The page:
After two decades of practice, oyster shucking for Lake County resident Brian Clark is as natural as breathing.
As the manager of his family’s restaurant, The Oyster Troff in Eustis, Clark spends hours prying open shells with his 3-inch oyster knife — a skill that clinched him the U.S. National Oyster Shucking Champion title at the October competition in Maryland.
“You’re trying to open as fast as you can as clean as you can,” said Clark, whose older brother, Chris, is also a master oyster shucker. “It’s basically an art — you want it to be beautiful because it is.”
Clark, 32, began honing his shucking skills around the age of 12 when an employee at his family’s restaurant quit, so his parents put him and Chris to work.
Chris, 36, started competitive shucking first about five years ago around the time he branched off on his own to open Tiki West Raw Bar and Grill in Tavares. Brian entered the competitive circuit two years later.
“For us, it’s about taking pride in what you do, making sure they’re [oysters] presentable and clean — that’s pretty much what the contests are for,” said Chris, who is raising two daughters with his wife, Katie.
The brothers both competed overseas in May — shucking along the Great Wall of the China — and Brian nabbed fourth place at the Shuck Off China World Cup.
Brian's championship win — while setting a new record by shucking two dozen oysters in 1 minute, 58.64 seconds — earned him a spot representing the U.S. at the Galway Oyster & Seafood Festival in September.
Before a competition, Brian said clears his head by putting headphones on and listening to hip hop music.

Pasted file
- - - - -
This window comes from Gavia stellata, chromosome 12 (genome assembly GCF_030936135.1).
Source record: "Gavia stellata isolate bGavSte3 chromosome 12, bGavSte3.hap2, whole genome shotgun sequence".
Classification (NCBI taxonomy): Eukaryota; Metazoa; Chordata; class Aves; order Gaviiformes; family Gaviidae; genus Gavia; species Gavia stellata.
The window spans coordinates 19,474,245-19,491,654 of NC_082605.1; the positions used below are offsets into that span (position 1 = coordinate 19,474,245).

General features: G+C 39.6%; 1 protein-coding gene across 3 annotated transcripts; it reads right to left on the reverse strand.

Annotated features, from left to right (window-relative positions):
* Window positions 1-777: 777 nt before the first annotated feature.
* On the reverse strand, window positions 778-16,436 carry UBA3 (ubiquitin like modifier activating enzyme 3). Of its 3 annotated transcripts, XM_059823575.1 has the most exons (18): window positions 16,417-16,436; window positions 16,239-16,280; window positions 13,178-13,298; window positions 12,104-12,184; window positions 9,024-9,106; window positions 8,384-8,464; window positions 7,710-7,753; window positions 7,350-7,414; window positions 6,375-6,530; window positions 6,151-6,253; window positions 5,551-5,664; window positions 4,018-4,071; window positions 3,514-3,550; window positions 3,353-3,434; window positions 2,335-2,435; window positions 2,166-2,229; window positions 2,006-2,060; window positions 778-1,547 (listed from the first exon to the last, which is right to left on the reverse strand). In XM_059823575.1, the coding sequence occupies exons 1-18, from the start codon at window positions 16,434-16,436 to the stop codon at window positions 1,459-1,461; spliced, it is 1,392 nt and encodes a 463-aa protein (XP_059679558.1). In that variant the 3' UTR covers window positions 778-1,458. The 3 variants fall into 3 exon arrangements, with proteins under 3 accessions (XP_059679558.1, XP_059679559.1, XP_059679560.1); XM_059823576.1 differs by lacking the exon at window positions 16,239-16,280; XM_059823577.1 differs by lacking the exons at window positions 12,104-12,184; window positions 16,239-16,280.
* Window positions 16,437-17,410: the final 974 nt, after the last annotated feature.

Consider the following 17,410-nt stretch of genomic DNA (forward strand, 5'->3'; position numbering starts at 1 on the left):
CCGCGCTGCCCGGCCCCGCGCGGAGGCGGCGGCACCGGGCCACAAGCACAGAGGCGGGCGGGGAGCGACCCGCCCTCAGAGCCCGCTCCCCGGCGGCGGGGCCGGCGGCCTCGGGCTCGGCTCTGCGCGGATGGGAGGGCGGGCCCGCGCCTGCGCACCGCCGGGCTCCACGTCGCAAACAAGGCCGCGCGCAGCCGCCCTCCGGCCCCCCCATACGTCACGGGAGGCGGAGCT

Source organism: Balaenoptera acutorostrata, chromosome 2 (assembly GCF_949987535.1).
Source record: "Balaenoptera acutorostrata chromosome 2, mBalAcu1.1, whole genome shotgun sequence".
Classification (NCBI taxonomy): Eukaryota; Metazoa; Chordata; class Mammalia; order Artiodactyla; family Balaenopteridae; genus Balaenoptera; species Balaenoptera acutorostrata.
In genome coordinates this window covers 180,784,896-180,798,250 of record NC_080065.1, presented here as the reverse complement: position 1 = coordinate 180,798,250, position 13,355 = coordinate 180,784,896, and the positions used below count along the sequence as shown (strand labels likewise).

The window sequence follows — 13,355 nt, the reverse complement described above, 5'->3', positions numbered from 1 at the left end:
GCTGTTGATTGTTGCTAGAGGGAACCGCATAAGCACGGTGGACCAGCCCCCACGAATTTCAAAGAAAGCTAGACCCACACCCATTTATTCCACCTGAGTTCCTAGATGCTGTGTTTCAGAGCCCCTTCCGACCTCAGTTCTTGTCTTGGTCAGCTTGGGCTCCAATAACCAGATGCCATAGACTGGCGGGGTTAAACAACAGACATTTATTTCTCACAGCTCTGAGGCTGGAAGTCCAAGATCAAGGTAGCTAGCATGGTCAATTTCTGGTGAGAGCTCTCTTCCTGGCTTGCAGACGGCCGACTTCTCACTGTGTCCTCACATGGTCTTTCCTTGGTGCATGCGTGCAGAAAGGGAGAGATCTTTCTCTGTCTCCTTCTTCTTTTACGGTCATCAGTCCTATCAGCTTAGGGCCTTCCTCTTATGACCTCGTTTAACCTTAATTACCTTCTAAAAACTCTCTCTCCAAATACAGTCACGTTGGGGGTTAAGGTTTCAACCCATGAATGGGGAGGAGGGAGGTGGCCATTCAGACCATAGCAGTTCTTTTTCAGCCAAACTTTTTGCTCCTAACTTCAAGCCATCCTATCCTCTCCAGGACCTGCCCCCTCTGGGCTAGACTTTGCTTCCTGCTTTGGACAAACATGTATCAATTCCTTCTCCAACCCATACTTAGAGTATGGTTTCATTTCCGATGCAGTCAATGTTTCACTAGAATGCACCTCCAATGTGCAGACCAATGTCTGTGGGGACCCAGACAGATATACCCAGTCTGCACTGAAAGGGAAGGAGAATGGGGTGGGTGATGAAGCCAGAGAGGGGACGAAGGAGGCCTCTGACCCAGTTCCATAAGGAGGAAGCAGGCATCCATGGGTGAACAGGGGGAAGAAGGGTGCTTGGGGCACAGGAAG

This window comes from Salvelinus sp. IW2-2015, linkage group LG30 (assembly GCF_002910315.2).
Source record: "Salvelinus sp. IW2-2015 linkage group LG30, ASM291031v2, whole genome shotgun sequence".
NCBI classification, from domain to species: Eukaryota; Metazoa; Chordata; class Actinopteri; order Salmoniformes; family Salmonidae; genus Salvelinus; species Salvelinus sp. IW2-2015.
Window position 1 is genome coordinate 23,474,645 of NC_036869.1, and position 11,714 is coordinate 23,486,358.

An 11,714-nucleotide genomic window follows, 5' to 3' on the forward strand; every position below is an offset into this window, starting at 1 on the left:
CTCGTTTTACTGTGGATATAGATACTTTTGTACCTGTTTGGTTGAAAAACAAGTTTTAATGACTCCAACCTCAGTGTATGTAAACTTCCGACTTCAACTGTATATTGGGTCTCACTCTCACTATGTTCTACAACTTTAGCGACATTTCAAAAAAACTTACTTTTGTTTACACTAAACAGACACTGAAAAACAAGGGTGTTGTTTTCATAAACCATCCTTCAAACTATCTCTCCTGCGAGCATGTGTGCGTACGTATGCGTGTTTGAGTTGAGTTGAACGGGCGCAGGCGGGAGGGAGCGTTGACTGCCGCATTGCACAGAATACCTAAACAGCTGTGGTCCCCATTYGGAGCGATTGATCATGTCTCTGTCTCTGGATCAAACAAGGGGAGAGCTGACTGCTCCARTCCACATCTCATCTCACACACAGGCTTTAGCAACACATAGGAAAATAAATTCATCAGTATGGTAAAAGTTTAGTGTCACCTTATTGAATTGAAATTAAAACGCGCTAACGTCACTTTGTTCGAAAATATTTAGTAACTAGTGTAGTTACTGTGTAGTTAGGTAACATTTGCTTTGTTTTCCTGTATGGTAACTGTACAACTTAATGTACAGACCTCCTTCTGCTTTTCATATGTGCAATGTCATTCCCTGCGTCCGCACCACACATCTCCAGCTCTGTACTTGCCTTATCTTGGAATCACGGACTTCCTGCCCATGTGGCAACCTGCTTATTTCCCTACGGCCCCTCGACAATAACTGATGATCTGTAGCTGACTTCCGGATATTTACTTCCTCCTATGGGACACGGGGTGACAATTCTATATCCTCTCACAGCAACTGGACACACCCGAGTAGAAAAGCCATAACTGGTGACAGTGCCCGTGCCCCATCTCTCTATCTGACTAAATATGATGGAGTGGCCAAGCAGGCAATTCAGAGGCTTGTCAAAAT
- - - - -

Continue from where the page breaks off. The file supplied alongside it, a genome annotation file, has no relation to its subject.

When the timer starts, the crowd noise fades to the background of his mind as he holds the oyster in his left, gloved hand, slipping the paring knife into the shell’s hinge and fluidly twisting the mollusk open.
Using his right index finger, he gently smooths the abductor muscle in place to ensure a flawless presentation before the oyster is arranged on the tray.
“People think it’s just shucking, but the fastest person doesn’t always win,” Brian said. “One penalty can ruin the whole competition.”
Brian’s wife, Jessica, and their four children have been cheering on his quick rise to the top of the shucking ranks.
The couple’s 6-year-old son Sawyer has dabbled in oyster shucking under Brian’s watch and Lacy, 10, has shown an affinity for the skill — an interest Brian encourages.
“It’s great — there needs to be more women in the field to give men a run for their money,” Brian said.
Chris, who took second place in a Canadian competition this year and finished fourth in the 2017 U.S. national competition, said he’s looking to up his game next year — and maybe edge out Brian — by carving out more time to practice shucking.
“When it’s your brother, you’re always competing against him a little bit,” Chris said. “We still root for each other but at the same time, we both want to win.”
Brian is already immersed in training for what is widely considered to be the Olympics of oyster shucking in Ireland.
He invested $200 to buy a used double-edge, Swedish-made knife and is regularly getting shipments from Maine of Belons — European flat oysters — for practice runs.
Both brothers said they’re not in the competitions to get rich. Even with local sponsors, the prize money often isn’t enough to make a hefty profit after travel expenses.
But for Brian, who got a tattoo of a half shell and his trusty paring knife on his left forearm after taking home the top prize in New Orleans last year, competitive oyster shucking is an integral part of his life.
“Some of these contests, it’s only one run and [then] done,” Brian said. “I’m going all the way to Ireland to shuck 30 oysters.”
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